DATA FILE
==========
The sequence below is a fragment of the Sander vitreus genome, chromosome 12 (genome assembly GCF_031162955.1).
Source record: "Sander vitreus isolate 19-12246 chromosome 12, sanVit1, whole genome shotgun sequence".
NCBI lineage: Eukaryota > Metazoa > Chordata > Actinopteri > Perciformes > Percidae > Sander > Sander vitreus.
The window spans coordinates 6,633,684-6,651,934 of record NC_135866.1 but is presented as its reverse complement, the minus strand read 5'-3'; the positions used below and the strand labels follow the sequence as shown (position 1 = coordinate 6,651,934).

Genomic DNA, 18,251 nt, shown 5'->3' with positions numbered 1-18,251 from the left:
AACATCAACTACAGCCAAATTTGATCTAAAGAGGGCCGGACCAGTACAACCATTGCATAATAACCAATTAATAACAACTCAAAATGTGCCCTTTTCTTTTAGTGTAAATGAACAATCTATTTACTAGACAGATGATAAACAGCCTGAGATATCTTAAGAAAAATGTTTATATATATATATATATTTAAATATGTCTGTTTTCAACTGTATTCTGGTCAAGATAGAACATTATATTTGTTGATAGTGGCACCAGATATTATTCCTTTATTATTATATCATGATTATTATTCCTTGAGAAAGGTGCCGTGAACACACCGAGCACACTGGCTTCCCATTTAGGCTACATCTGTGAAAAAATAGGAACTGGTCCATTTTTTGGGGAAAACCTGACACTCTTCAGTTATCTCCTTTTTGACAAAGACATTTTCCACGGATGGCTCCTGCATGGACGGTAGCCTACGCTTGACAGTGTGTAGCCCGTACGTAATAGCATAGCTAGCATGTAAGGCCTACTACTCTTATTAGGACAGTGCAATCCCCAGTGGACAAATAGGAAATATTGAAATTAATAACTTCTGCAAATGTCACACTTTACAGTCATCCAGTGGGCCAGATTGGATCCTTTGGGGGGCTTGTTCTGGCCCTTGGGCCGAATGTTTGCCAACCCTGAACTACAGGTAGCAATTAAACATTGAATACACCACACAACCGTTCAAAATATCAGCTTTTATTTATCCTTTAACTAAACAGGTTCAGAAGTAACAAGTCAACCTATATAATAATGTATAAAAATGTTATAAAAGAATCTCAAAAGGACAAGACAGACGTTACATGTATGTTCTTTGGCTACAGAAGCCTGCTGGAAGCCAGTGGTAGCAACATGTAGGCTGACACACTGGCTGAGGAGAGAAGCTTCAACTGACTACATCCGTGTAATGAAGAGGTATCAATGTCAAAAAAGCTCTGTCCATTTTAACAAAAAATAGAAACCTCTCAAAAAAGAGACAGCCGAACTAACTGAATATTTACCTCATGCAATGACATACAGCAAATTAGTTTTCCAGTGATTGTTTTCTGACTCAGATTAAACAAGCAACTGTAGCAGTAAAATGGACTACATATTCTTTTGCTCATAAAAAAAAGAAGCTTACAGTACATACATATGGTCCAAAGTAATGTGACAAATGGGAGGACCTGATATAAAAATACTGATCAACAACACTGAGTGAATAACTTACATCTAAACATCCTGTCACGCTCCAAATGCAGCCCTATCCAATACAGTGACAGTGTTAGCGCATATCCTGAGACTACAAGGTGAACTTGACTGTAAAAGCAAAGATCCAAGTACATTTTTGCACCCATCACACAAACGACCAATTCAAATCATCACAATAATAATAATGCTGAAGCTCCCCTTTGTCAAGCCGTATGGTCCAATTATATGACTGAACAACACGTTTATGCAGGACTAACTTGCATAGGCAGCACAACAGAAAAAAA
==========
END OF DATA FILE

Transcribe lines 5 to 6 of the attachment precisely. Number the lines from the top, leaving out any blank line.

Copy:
Genomic DNA, 18,251 nt, shown 5'->3' with positions numbered 1-18,251 from the left:
AACATCAACTACAGCCAAATTTGATCTAAAGAGGGCCGGACCAGTACAACCATTGCATAATAACCAATTAATAACAACTCAAAATGTGCCCTTTTCTTTTAGTGTAAATGAACAATCTATTTACTAGACAGATGATAAACAGCCTGAGATATCTTAAGAAAAATGTTTATATATATATATATATTTAAATATGTCTGTTTTCAACTGTATTCTGGTCAAGATAGAACATTATATTTGTTGATAGTGGCACCAGATATTATTCCTTTATTATTATATCATGATTATTATTCCTTGAGAAAGGTGCCGTGAACACACCGAGCACACTGGCTTCCCATTTAGGCTACATCTGTGAAAAAATAGGAACTGGTCCATTTTTTGGGGAAAACCTGACACTCTTCAGTTATCTCCTTTTTGACAAAGACATTTTCCACGGATGGCTCCTGCATGGACGGTAGCCTACGCTTGACAGTGTGTAGCCCGTACGTAATAGCATAGCTAGCATGTAAGGCCTACTACTCTTATTAGGACAGTGCAATCCCCAGTGGACAAATAGGAAATATTGAAATTAATAACTTCTGCAAATGTCACACTTTACAGTCATCCAGTGGGCCAGATTGGATCCTTTGGGGGGCTTGTTCTGGCCCTTGGGCCGAATGTTTGCCAACCCTGAACTACAGGTAGCAATTAAACATTGAATACACCACACAACCGTTCAAAATATCAGCTTTTATTTATCCTTTAACTAAACAGGTTCAGAAGTAACAAGTCAACCTATATAATAATGTATAAAAATGTTATAAAAGAATCTCAAAAGGACAAGACAGACGTTACATGTATGTTCTTTGGCTACAGAAGCCTGCTGGAAGCCAGTGGTAGCAACATGTAGGCTGACACACTGGCTGAGGAGAGAAGCTTCAACTGACTACATCCGTGTAATGAAGAGGTATCAATGTCAAAAAAGCTCTGTCCATTTTAACAAAAAATAGAAACCTCTCAAAAAAGAGACAGCCGAACTAACTGAATATTTACCTCATGCAATGACATACAGCAAATTAGTTTTCCAGTGATTGTTTTCTGACTCAGATTAAACAAGCAACTGTAGCAGTAAAATGGACTACATATTCTTTTGCTCATAAAAAAAAGAAGCTTACAGTACATACATATGGTCCAAAGTAATGTGACAAATGGGAGGACCTGATATAAAAATACTGATCAACAACACTGAGTGAATAACTTACATCTAAACATCCTGTCACGCTCCAAATGCAGCCCTATCCAATACAGTGACAGTGTTAGCGCATATCCTGAGACTACAAGGTGAACTTGACTGTAAAAGCAAAGATCCAAGTACATTTTTGCACCCATCACACAAACGACCAATTCAAATCATCACAATAATAATAATGCTGAAGCTCCCCTTTGTCAAGCCGTATGGTCCAATTATATGACTGAACAACACGTTTATGCAGGACTAACTTGCATAGGCAGCACAACAGAAAAAAA